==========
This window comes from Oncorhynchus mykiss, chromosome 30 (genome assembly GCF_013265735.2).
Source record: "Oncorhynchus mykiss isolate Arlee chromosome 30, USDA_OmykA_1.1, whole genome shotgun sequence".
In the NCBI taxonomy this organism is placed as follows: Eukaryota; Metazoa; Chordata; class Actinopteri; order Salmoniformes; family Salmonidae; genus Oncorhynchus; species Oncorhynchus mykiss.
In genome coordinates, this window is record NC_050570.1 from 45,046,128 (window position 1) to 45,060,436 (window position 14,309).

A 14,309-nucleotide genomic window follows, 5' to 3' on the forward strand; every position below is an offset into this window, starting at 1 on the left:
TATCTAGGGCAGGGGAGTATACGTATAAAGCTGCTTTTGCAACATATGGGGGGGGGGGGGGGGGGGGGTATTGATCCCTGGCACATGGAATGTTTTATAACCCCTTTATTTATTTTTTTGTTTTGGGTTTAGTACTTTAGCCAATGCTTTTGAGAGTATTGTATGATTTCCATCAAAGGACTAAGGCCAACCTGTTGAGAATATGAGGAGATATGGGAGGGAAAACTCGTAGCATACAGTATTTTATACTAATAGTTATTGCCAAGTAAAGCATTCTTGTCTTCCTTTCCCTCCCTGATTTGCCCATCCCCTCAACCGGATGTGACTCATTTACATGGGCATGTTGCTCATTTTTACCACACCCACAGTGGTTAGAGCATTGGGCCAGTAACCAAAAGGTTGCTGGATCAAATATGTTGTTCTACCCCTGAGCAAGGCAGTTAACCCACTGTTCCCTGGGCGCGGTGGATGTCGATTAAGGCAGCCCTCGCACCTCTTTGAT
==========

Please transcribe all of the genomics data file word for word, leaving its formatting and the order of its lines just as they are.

This window comes from Oncorhynchus mykiss, chromosome 30 (genome assembly GCF_013265735.2).
Source record: "Oncorhynchus mykiss isolate Arlee chromosome 30, USDA_OmykA_1.1, whole genome shotgun sequence".
In the NCBI taxonomy this organism is placed as follows: Eukaryota; Metazoa; Chordata; class Actinopteri; order Salmoniformes; family Salmonidae; genus Oncorhynchus; species Oncorhynchus mykiss.
In genome coordinates, this window is record NC_050570.1 from 45,046,128 (window position 1) to 45,060,436 (window position 14,309).

A 14,309-nucleotide genomic window follows, 5' to 3' on the forward strand; every position below is an offset into this window, starting at 1 on the left:
TATCTAGGGCAGGGGAGTATACGTATAAAGCTGCTTTTGCAACATATGGGGGGGGGGGGGGGGGGGGGTATTGATCCCTGGCACATGGAATGTTTTATAACCCCTTTATTTATTTTTTTGTTTTGGGTTTAGTACTTTAGCCAATGCTTTTGAGAGTATTGTATGATTTCCATCAAAGGACTAAGGCCAACCTGTTGAGAATATGAGGAGATATGGGAGGGAAAACTCGTAGCATACAGTATTTTATACTAATAGTTATTGCCAAGTAAAGCATTCTTGTCTTCCTTTCCCTCCCTGATTTGCCCATCCCCTCAACCGGATGTGACTCATTTACATGGGCATGTTGCTCATTTTTACCACACCCACAGTGGTTAGAGCATTGGGCCAGTAACCAAAAGGTTGCTGGATCAAATATGTTGTTCTACCCCTGAGCAAGGCAGTTAACCCACTGTTCCCTGGGCGCGGTGGATGTCGATTAAGGCAGCCCTCGCACCTCTTTGAT